The Gap

Inspired by the nautical history of the inland port, we have transformed an unloved vacant site into a unique public space within the heart of Wisbech High Street.

Our aspiration was to reimagine this site and give it a new purpose, while capturing the views of the surrounding area. The challenge was to create a space that is uplifting and changes people’s perception of what is currently a local eyesore.

A unique all year round public space
A unique all year round public space
An unloved vacant site

No.24 High Street is a vacant site on Wisbech’s historic shopping street located within the heart of a Conservation Area. “The Gap” has existed since the building that housed a butcher’s shop on the site collapsed in the late 1980’s.

Following two years of development and feasibility work on the High Street, Fenland District Council was awarded Townscape Heritage funding from the Heritage Lottery Fund in July 2016. The Lottery’s support will contribute towards the cost of delivering the restoration of a number of buildings on Wisbech High Street and the project at No 24 High Street.

A derelict site in the middle of the Townscape Heritage area
Detrimental to the local character

Dallas-Pierce-Quintero was part of the core team that won funding from the HLF for the project. In order to develop ideas for 24 High Street, significant research, consultation, analysis and design development was undertaken. The success of the overarching Townscape Heritage project relied on a coherent attitude to existing buildings and the careful insertion of contemporary additions.

Early concept sketch
A contemporary addition
Bold and inviting

During the early stages of the project we engaged with the Wisbech Town Council, The Wisbech Society and other local groups to develop a brief for the site. A number of options were developed that were exhibited locally to help steer the design.


Pre-planning application model
Pre-planning application model
Pre-planning application model
A collaborative process
A collaborative process

The tall structure allows access to a viewing platform, whilst maximising the penetration of natural light to the ground floor, creating both an uplifting and exhilarating spatial experience. An open plan public realm offers endless possibilities of how the space can be used all year round by the community, raising the cultural offering and profile of Wisbech.

A narrow site
All year round use
Capturing the views
A flexible space
A community supper club?
Language classes?
A theatrical show?
Community soap box talks?

“Our approach was to create an art installation rather than a building. The brief called for the ‘wow-factor’ and we felt that this would be better achieved by art installation that exploited the possibilities of the temporary nature of the project.”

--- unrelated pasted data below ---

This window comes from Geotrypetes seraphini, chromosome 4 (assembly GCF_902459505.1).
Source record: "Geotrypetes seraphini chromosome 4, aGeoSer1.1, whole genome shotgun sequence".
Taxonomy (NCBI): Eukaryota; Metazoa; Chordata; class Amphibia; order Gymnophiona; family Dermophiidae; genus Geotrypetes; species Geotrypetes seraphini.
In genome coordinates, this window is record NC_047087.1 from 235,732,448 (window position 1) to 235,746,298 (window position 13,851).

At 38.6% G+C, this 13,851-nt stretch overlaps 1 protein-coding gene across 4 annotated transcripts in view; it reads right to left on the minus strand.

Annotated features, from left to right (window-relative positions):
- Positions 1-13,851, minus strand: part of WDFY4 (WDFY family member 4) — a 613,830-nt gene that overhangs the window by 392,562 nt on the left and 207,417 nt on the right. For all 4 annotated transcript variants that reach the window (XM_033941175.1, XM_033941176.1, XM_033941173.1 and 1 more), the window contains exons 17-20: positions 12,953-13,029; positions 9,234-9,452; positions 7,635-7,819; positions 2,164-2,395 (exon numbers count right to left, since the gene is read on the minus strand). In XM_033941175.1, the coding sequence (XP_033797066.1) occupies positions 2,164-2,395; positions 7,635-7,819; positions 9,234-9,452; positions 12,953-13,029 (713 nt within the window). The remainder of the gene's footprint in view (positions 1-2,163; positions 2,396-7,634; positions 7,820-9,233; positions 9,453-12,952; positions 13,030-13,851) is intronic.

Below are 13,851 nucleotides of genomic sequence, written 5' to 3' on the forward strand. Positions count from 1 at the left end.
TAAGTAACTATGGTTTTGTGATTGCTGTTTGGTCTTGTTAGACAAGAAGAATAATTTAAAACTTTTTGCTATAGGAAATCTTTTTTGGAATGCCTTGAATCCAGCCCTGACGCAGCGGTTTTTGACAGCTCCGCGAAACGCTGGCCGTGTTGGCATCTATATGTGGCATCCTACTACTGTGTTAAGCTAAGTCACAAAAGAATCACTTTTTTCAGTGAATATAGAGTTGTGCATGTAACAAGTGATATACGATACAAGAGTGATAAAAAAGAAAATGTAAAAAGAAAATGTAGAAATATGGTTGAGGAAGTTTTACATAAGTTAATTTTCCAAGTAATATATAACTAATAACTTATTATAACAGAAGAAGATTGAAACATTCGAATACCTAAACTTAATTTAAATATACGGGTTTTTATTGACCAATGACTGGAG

Jonathan Dallas
Optimum viewing platform height study

Following the granting of HLF funds we continued to work with the community to refine the design and management of the space. The design met the group’s aspiration to create a landmark that signals that Wisbech is changing. It will create a thriving hive of activity in the heart of the wider High Street – a place for exchange and to engage, educating and inspiring local people and visitors.

The character of the proposal comes from a dense mass of ropes that hang from the viewing platform above, whilst the ground floor space has been conceived as one that is open plan, so that it is capable of being used for a variety of events, performances and conversations.

An important inland port
A nautical reference which will inspire local people and visitors
An exhilarating spatial experience
Walking beneath a dense mass of ropes
Sculpting space study

We have acknowledged the past but through the lens of the new. Reflecting on the heritage of Wisbech and reinvigorating it with a forward thinking approach to its identity and character. We want the proposal to have a sense of belonging, whilst offering pride in place and community ownership.

“This scheme will bring the site back into a use that would engage the local community, provide a social and cultural space, and contribute to the High Street’s distinctiveness.”

Historic England

A high quality contemporary design with a modern approach to materials will enhance the neighbouring buildings by creating a counter-point. To flood the interior in natural light we will use twin-wall polycarbonate cladding for both the gable-end cladding and roof covering. The ‘Kristall’ finish to the gable-end cladding will provide a vertical reading of straight lines, whilst the semi-transparent ‘Opal’ finish to the roof covering will offer the effect of a diffused glow. The proposed specification for the hanging ropes will be a natural cotton rope assembly, adding softness to the overall appearance.

Highly textured and tactile finishes.

Wisbech, Cambridgeshire
Fenland District Council